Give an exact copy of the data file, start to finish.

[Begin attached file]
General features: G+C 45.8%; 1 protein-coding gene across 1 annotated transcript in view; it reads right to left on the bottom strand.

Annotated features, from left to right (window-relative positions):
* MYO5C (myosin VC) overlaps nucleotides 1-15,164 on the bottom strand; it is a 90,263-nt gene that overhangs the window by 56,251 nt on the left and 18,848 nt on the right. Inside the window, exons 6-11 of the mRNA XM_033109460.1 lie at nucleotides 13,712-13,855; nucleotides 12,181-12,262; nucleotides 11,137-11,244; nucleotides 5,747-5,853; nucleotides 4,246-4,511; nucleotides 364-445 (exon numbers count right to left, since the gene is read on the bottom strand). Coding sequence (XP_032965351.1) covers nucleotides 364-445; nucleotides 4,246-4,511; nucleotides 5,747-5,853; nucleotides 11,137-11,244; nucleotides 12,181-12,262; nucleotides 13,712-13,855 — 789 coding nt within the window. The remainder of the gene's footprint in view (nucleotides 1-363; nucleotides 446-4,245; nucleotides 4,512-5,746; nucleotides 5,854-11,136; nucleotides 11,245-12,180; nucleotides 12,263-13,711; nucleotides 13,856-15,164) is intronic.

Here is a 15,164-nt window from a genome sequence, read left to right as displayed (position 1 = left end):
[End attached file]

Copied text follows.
General features: G+C 45.8%; 1 protein-coding gene across 1 annotated transcript in view; it reads right to left on the bottom strand.

Annotated features, from left to right (window-relative positions):
* MYO5C (myosin VC) overlaps nucleotides 1-15,164 on the bottom strand; it is a 90,263-nt gene that overhangs the window by 56,251 nt on the left and 18,848 nt on the right. Inside the window, exons 6-11 of the mRNA XM_033109460.1 lie at nucleotides 13,712-13,855; nucleotides 12,181-12,262; nucleotides 11,137-11,244; nucleotides 5,747-5,853; nucleotides 4,246-4,511; nucleotides 364-445 (exon numbers count right to left, since the gene is read on the bottom strand). Coding sequence (XP_032965351.1) covers nucleotides 364-445; nucleotides 4,246-4,511; nucleotides 5,747-5,853; nucleotides 11,137-11,244; nucleotides 12,181-12,262; nucleotides 13,712-13,855 — 789 coding nt within the window. The remainder of the gene's footprint in view (nucleotides 1-363; nucleotides 446-4,245; nucleotides 4,512-5,746; nucleotides 5,854-11,136; nucleotides 11,245-12,180; nucleotides 12,263-13,711; nucleotides 13,856-15,164) is intronic.

Here is a 15,164-nt window from a genome sequence, read left to right as displayed (position 1 = left end):